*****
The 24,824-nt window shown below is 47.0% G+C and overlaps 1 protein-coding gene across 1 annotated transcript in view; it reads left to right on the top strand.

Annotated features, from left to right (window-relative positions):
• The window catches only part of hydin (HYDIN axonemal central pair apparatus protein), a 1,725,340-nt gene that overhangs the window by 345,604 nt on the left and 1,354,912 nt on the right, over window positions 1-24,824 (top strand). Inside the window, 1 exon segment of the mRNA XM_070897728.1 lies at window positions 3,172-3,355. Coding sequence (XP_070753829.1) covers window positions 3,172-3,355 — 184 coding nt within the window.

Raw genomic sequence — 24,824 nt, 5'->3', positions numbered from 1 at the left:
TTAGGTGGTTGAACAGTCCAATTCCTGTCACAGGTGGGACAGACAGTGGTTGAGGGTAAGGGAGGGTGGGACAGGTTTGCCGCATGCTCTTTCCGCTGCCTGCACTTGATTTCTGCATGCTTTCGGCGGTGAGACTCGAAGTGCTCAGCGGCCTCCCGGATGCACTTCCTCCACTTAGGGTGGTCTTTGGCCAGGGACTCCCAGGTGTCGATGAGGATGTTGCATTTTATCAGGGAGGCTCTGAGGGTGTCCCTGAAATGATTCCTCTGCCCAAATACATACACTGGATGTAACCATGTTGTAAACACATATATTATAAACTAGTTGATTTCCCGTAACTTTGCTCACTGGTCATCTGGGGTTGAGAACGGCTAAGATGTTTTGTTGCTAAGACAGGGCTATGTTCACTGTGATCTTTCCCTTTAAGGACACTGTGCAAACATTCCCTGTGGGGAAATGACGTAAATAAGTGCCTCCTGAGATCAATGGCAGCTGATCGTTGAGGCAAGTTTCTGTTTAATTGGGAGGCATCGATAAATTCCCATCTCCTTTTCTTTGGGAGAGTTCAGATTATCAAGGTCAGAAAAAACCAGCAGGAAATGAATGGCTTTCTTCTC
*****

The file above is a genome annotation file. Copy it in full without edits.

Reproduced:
The 24,824-nt window shown below is 47.0% G+C and overlaps 1 protein-coding gene across 1 annotated transcript in view; it reads left to right on the top strand.

Annotated features, from left to right (window-relative positions):
• The window catches only part of hydin (HYDIN axonemal central pair apparatus protein), a 1,725,340-nt gene that overhangs the window by 345,604 nt on the left and 1,354,912 nt on the right, over window positions 1-24,824 (top strand). Inside the window, 1 exon segment of the mRNA XM_070897728.1 lies at window positions 3,172-3,355. Coding sequence (XP_070753829.1) covers window positions 3,172-3,355 — 184 coding nt within the window.

Raw genomic sequence — 24,824 nt, 5'->3', positions numbered from 1 at the left:
TTAGGTGGTTGAACAGTCCAATTCCTGTCACAGGTGGGACAGACAGTGGTTGAGGGTAAGGGAGGGTGGGACAGGTTTGCCGCATGCTCTTTCCGCTGCCTGCACTTGATTTCTGCATGCTTTCGGCGGTGAGACTCGAAGTGCTCAGCGGCCTCCCGGATGCACTTCCTCCACTTAGGGTGGTCTTTGGCCAGGGACTCCCAGGTGTCGATGAGGATGTTGCATTTTATCAGGGAGGCTCTGAGGGTGTCCCTGAAATGATTCCTCTGCCCAAATACATACACTGGATGTAACCATGTTGTAAACACATATATTATAAACTAGTTGATTTCCCGTAACTTTGCTCACTGGTCATCTGGGGTTGAGAACGGCTAAGATGTTTTGTTGCTAAGACAGGGCTATGTTCACTGTGATCTTTCCCTTTAAGGACACTGTGCAAACATTCCCTGTGGGGAAATGACGTAAATAAGTGCCTCCTGAGATCAATGGCAGCTGATCGTTGAGGCAAGTTTCTGTTTAATTGGGAGGCATCGATAAATTCCCATCTCCTTTTCTTTGGGAGAGTTCAGATTATCAAGGTCAGAAAAAACCAGCAGGAAATGAATGGCTTTCTTCTC